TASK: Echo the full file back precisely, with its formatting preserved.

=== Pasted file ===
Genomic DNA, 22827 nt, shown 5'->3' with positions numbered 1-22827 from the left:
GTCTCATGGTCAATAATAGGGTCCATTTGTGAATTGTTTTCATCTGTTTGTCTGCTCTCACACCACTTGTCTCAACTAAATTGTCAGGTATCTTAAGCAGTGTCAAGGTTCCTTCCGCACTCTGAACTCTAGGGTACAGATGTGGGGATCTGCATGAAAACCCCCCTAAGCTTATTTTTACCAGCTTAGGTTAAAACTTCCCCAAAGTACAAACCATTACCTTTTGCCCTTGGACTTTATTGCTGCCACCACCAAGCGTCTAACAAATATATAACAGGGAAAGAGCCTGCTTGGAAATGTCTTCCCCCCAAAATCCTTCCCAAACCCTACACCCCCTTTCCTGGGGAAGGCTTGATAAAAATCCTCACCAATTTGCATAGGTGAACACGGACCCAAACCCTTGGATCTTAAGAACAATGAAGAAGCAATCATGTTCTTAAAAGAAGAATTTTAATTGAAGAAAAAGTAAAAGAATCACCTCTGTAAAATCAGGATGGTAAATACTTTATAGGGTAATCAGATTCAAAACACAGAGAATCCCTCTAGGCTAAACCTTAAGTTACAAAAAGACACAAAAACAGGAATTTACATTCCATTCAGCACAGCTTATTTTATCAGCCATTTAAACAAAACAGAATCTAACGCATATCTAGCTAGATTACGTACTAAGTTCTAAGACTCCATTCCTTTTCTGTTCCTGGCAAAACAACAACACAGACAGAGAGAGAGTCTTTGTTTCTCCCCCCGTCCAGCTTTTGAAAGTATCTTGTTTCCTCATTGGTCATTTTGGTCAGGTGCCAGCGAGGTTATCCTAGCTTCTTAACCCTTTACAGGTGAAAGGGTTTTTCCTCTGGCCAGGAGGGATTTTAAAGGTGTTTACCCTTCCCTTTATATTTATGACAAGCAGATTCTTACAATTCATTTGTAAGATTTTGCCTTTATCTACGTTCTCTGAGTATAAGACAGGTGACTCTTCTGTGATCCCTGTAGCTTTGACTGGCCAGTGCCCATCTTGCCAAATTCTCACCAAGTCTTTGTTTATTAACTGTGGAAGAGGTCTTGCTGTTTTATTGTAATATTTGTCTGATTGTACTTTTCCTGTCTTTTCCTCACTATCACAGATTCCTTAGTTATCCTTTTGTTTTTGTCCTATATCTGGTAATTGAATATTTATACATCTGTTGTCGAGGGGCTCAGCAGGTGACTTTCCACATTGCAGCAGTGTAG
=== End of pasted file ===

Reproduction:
Genomic DNA, 22827 nt, shown 5'->3' with positions numbered 1-22827 from the left:
GTCTCATGGTCAATAATAGGGTCCATTTGTGAATTGTTTTCATCTGTTTGTCTGCTCTCACACCACTTGTCTCAACTAAATTGTCAGGTATCTTAAGCAGTGTCAAGGTTCCTTCCGCACTCTGAACTCTAGGGTACAGATGTGGGGATCTGCATGAAAACCCCCCTAAGCTTATTTTTACCAGCTTAGGTTAAAACTTCCCCAAAGTACAAACCATTACCTTTTGCCCTTGGACTTTATTGCTGCCACCACCAAGCGTCTAACAAATATATAACAGGGAAAGAGCCTGCTTGGAAATGTCTTCCCCCCAAAATCCTTCCCAAACCCTACACCCCCTTTCCTGGGGAAGGCTTGATAAAAATCCTCACCAATTTGCATAGGTGAACACGGACCCAAACCCTTGGATCTTAAGAACAATGAAGAAGCAATCATGTTCTTAAAAGAAGAATTTTAATTGAAGAAAAAGTAAAAGAATCACCTCTGTAAAATCAGGATGGTAAATACTTTATAGGGTAATCAGATTCAAAACACAGAGAATCCCTCTAGGCTAAACCTTAAGTTACAAAAAGACACAAAAACAGGAATTTACATTCCATTCAGCACAGCTTATTTTATCAGCCATTTAAACAAAACAGAATCTAACGCATATCTAGCTAGATTACGTACTAAGTTCTAAGACTCCATTCCTTTTCTGTTCCTGGCAAAACAACAACACAGACAGAGAGAGAGTCTTTGTTTCTCCCCCCGTCCAGCTTTTGAAAGTATCTTGTTTCCTCATTGGTCATTTTGGTCAGGTGCCAGCGAGGTTATCCTAGCTTCTTAACCCTTTACAGGTGAAAGGGTTTTTCCTCTGGCCAGGAGGGATTTTAAAGGTGTTTACCCTTCCCTTTATATTTATGACAAGCAGATTCTTACAATTCATTTGTAAGATTTTGCCTTTATCTACGTTCTCTGAGTATAAGACAGGTGACTCTTCTGTGATCCCTGTAGCTTTGACTGGCCAGTGCCCATCTTGCCAAATTCTCACCAAGTCTTTGTTTATTAACTGTGGAAGAGGTCTTGCTGTTTTATTGTAATATTTGTCTGATTGTACTTTTCCTGTCTTTTCCTCACTATCACAGATTCCTTAGTTATCCTTTTGTTTTTGTCCTATATCTGGTAATTGAATATTTATACATCTGTTGTCGAGGGGCTCAGCAGGTGACTTTCCACATTGCAGCAGTGTAG